4. Stock options or company ownership. When employees are vested with company stock options or a chance to buy into the business you strengthen their commitment to their job.  They are much less likely to leave.

You need to decide if this is a financially viable option for employee retention.  Does it make sense in your business model?

Sarah, you are wise to consider the best uses of your company’s finances to increase worker retention.  With the cost of hiring and retraining, it makes more sense to invest in keeping workers satisfied and happy.  You gain the benefit of experienced workers. And happy employees are more productive.

To understand your worker’s motivations and develop a retention plan designed for success, contact Joel.

Talkback: What has your company done to retain employees?  What has been most successful?

Image courtesy of DeiMosz/ Fotolia.com

Filling the Void:
How to Prepare for the Next Leadership Vacancy

Planning Career

“Our goals can only be reached through the vehicle of a plan, in which we must fervently believe, and upon which we must vigorously act. There is no other route to success.”

~Pablo Picasso~

Client Ron asks: Our company has got to get serious about a planning program for succession. We talk about it all the time, but only in some kind of informal, conversational way. “Oh, Janet would be a great comptroller if we could get her into a couple of training programs.” But there’s nothing in writing and no formal plan with benchmarks and milestones. I’m going to take on this challenge personally. But how do I even get started?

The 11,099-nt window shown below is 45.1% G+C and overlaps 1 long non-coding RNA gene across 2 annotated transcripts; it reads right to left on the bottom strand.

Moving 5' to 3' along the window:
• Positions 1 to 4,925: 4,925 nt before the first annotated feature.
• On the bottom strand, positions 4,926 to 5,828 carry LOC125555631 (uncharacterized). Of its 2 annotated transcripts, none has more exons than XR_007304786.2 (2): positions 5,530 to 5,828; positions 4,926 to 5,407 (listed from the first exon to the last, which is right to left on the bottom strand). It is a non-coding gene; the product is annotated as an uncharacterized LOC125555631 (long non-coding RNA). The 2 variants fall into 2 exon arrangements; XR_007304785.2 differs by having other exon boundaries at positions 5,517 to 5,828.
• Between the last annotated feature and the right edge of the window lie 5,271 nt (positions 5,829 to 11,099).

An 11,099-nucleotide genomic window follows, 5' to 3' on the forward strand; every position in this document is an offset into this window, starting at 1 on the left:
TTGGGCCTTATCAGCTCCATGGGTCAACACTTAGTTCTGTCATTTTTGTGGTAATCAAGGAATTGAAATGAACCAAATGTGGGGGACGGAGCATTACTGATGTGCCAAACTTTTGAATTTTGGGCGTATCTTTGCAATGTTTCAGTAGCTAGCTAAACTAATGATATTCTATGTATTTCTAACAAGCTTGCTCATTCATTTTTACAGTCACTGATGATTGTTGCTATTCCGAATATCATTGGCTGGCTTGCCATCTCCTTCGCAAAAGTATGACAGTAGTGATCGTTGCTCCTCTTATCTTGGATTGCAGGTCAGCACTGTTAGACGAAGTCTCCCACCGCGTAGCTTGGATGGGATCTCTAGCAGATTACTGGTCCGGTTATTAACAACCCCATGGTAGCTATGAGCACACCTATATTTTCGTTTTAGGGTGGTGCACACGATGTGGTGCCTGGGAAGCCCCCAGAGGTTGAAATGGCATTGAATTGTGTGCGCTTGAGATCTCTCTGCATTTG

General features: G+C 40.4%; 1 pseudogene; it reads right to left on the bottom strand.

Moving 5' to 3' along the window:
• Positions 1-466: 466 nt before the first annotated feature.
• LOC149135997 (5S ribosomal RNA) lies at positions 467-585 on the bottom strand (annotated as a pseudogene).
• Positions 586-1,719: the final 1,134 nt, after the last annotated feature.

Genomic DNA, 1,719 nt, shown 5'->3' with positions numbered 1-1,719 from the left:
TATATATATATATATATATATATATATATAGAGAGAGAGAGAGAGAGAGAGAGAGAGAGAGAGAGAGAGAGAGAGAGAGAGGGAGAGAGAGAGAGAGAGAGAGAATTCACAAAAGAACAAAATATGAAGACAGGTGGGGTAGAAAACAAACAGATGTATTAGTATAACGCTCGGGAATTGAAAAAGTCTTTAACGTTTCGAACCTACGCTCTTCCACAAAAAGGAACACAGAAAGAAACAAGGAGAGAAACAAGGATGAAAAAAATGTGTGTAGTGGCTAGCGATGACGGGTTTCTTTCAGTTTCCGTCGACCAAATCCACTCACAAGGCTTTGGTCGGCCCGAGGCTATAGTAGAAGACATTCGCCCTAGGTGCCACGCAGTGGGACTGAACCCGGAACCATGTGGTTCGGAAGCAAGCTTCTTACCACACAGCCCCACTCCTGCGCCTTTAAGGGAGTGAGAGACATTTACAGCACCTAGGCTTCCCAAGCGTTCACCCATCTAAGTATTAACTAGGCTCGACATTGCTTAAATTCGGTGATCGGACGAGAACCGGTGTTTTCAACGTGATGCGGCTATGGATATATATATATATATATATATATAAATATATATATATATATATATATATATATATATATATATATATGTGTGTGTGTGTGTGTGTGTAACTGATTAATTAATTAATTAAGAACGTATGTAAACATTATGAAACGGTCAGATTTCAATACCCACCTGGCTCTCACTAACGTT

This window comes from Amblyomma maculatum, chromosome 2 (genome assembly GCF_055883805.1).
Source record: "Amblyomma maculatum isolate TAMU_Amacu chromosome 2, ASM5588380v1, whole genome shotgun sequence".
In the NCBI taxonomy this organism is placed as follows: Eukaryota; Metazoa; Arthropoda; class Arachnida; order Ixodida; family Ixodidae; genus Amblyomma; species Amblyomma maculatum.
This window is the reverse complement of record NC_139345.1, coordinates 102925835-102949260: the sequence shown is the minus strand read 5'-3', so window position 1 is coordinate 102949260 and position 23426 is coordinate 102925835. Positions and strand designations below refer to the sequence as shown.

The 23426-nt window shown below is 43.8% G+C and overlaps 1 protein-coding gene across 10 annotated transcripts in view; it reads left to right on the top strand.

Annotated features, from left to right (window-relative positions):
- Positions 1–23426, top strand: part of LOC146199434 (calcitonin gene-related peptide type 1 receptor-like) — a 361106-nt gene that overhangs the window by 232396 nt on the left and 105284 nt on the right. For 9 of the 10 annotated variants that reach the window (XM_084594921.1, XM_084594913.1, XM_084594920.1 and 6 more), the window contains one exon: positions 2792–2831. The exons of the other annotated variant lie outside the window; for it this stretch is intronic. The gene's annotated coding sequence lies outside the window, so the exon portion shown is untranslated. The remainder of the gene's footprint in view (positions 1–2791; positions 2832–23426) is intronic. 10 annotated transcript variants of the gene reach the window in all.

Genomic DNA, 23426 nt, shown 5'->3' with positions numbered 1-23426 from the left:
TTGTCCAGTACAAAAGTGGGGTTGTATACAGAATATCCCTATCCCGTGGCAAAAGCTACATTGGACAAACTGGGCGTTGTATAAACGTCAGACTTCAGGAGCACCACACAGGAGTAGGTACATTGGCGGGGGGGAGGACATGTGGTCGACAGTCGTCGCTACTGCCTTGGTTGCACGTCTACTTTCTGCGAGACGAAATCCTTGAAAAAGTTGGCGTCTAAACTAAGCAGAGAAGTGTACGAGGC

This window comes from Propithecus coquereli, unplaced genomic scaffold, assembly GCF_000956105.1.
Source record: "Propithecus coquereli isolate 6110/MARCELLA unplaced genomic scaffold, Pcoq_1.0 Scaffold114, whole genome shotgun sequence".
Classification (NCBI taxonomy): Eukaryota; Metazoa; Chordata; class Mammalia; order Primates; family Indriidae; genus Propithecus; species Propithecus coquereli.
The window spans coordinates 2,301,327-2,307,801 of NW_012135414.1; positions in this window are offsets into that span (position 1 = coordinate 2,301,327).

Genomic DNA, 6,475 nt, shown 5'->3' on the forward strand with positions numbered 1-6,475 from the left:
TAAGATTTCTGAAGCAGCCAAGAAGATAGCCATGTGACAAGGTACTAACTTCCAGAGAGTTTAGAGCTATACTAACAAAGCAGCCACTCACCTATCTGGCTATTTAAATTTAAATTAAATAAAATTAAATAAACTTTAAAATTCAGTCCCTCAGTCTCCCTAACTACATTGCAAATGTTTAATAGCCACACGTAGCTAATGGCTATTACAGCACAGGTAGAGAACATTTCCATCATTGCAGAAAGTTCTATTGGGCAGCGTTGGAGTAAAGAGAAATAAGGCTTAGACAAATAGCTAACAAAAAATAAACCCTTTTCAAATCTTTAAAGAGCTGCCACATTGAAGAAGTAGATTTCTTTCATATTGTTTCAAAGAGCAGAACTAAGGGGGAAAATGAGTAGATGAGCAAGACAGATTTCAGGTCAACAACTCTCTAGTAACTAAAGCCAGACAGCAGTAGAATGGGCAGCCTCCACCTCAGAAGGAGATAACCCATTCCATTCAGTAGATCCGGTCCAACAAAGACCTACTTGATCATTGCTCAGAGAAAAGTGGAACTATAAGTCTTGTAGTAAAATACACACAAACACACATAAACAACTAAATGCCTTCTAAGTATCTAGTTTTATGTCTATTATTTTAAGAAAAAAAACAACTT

Coach Joel answers: Unfortunately, many companies never even think about a succession planning program until they are faced with some kind of crisis or emergency. Someone becomes ill or gets recruited by a competitor and suddenly there’s a huge hole in the organization chart and no one is available to fill it. You’re smart to shed some daylight on this issue. Here are three action steps I think you should take as soon as possible to tackle succession planning in your organization:

  • Create individual development plans
  • Start an internship program
  • Train high potentials with job rotation

1. Create individual development plans. Virtually every employee in your company should have a written career plan. This plan should include his or her core competencies, career goals, and what training programs are needed in order to get him from where he is now to where he wants to go. Be sure to include a time frame for each development activity.  Work with each person one on one, and let them develop their own plan with your guidance, rather than developing the plan yourself and dictating to them what’s to be done. Be sure they know the plan can be modified if situations or goals change.